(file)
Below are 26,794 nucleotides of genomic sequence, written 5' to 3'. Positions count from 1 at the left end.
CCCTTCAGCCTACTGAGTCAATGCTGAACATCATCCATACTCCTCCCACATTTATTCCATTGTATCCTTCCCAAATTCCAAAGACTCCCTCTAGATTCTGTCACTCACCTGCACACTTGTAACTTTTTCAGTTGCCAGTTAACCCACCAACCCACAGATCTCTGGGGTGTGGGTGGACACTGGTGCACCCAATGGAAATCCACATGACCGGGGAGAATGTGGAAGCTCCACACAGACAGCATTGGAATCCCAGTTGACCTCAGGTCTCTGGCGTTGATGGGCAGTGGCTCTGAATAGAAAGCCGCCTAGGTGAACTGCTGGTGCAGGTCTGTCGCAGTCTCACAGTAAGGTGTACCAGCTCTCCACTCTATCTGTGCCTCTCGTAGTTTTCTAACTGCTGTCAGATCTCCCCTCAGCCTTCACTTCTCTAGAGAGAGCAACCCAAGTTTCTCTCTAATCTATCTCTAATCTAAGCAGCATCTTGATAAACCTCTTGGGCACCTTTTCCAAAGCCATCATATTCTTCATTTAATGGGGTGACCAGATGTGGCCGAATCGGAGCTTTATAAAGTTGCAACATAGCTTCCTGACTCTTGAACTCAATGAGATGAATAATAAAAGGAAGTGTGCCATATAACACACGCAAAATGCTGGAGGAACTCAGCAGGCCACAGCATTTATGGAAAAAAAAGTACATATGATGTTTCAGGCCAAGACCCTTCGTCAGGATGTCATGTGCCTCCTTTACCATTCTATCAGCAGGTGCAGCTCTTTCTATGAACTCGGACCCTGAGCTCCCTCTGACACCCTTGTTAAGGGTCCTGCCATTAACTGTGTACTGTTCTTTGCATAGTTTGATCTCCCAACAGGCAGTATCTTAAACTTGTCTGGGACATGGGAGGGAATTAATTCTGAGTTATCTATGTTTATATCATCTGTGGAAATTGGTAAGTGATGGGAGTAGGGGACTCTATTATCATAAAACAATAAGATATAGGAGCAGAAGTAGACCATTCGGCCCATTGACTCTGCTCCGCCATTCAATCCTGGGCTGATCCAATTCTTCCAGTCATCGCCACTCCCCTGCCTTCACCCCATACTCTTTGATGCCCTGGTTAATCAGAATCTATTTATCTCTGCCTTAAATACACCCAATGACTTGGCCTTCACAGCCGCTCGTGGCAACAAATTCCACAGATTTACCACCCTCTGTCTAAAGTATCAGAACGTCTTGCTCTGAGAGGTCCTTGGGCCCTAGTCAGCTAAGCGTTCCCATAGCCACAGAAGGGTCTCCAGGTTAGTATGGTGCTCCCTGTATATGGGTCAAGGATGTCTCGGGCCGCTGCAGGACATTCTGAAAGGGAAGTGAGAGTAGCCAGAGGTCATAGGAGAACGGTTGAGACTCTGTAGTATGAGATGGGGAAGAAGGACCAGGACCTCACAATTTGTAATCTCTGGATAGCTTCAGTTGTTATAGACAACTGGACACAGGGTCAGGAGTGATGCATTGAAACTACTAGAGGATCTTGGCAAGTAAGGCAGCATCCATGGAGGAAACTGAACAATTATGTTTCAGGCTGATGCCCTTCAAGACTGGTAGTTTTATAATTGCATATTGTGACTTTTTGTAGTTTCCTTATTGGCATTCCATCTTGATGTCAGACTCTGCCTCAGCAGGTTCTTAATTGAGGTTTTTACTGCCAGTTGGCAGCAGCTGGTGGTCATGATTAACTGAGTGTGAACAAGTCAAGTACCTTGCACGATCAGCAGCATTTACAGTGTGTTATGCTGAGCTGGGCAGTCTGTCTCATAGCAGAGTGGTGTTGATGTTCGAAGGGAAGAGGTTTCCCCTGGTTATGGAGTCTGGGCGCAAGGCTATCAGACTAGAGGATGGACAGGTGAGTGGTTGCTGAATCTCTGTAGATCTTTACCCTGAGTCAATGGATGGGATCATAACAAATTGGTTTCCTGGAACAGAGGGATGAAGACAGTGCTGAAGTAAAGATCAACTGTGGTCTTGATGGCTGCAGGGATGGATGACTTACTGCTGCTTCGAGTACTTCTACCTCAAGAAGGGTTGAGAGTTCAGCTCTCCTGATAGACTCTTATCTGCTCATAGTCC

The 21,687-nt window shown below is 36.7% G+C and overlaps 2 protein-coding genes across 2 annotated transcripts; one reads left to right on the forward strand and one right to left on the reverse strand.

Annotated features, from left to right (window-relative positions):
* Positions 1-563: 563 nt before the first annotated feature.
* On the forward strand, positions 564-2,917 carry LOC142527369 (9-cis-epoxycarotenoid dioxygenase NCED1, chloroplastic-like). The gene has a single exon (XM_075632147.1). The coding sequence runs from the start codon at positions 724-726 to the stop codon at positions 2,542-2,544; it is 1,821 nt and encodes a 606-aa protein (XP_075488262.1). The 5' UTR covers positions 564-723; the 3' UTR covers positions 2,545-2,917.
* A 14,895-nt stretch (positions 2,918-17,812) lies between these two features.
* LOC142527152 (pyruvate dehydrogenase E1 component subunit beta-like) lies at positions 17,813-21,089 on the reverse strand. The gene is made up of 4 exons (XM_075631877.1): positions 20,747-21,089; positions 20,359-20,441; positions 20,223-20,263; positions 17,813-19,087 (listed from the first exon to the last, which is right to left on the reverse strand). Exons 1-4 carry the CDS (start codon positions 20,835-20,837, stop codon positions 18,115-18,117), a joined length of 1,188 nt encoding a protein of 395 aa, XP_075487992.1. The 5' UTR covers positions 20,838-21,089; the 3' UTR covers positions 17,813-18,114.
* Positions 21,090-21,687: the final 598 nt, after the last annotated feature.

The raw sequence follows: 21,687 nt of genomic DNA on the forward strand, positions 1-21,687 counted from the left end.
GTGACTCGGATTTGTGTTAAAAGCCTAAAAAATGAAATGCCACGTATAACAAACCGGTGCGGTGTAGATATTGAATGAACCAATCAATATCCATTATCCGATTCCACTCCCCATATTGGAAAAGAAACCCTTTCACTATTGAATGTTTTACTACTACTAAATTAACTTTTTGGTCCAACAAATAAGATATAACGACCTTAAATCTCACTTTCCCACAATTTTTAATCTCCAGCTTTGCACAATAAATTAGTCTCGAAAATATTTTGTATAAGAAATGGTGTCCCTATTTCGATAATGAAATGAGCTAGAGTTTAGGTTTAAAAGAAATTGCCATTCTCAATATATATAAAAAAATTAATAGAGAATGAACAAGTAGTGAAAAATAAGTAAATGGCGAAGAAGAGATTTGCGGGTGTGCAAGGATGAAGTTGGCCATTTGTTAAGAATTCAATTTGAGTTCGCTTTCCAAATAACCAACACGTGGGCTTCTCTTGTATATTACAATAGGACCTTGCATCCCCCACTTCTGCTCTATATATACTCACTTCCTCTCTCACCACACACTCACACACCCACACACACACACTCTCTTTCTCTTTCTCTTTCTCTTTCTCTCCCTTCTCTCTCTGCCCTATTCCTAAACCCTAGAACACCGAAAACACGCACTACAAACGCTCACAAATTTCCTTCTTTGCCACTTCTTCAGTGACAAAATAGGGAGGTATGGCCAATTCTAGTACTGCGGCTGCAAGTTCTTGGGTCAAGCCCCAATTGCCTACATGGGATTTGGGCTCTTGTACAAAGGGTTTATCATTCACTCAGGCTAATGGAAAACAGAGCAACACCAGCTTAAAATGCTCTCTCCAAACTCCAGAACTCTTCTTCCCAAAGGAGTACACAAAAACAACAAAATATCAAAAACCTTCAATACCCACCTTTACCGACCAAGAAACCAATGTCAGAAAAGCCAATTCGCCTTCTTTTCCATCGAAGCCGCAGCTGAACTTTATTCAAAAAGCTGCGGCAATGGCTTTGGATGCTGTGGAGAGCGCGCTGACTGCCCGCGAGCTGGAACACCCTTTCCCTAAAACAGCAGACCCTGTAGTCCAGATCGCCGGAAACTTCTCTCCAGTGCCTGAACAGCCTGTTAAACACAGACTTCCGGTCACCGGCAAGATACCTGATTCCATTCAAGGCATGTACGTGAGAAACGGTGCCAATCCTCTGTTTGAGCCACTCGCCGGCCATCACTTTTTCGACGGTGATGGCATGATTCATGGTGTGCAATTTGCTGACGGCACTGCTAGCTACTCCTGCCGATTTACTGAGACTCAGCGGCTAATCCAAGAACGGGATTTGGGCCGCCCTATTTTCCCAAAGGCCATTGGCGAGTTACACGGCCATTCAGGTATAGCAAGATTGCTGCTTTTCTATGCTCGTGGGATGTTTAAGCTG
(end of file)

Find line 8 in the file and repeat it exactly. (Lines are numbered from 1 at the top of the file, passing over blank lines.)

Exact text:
* LOC142527152 (pyruvate dehydrogenase E1 component subunit beta-like) lies at positions 17,813-21,089 on the reverse strand. The gene is made up of 4 exons (XM_075631877.1): positions 20,747-21,089; positions 20,359-20,441; positions 20,223-20,263; positions 17,813-19,087 (listed from the first exon to the last, which is right to left on the reverse strand). Exons 1-4 carry the CDS (start codon positions 20,835-20,837, stop codon positions 18,115-18,117), a joined length of 1,188 nt encoding a protein of 395 aa, XP_075487992.1. The 5' UTR covers positions 20,838-21,089; the 3' UTR covers positions 17,813-18,114.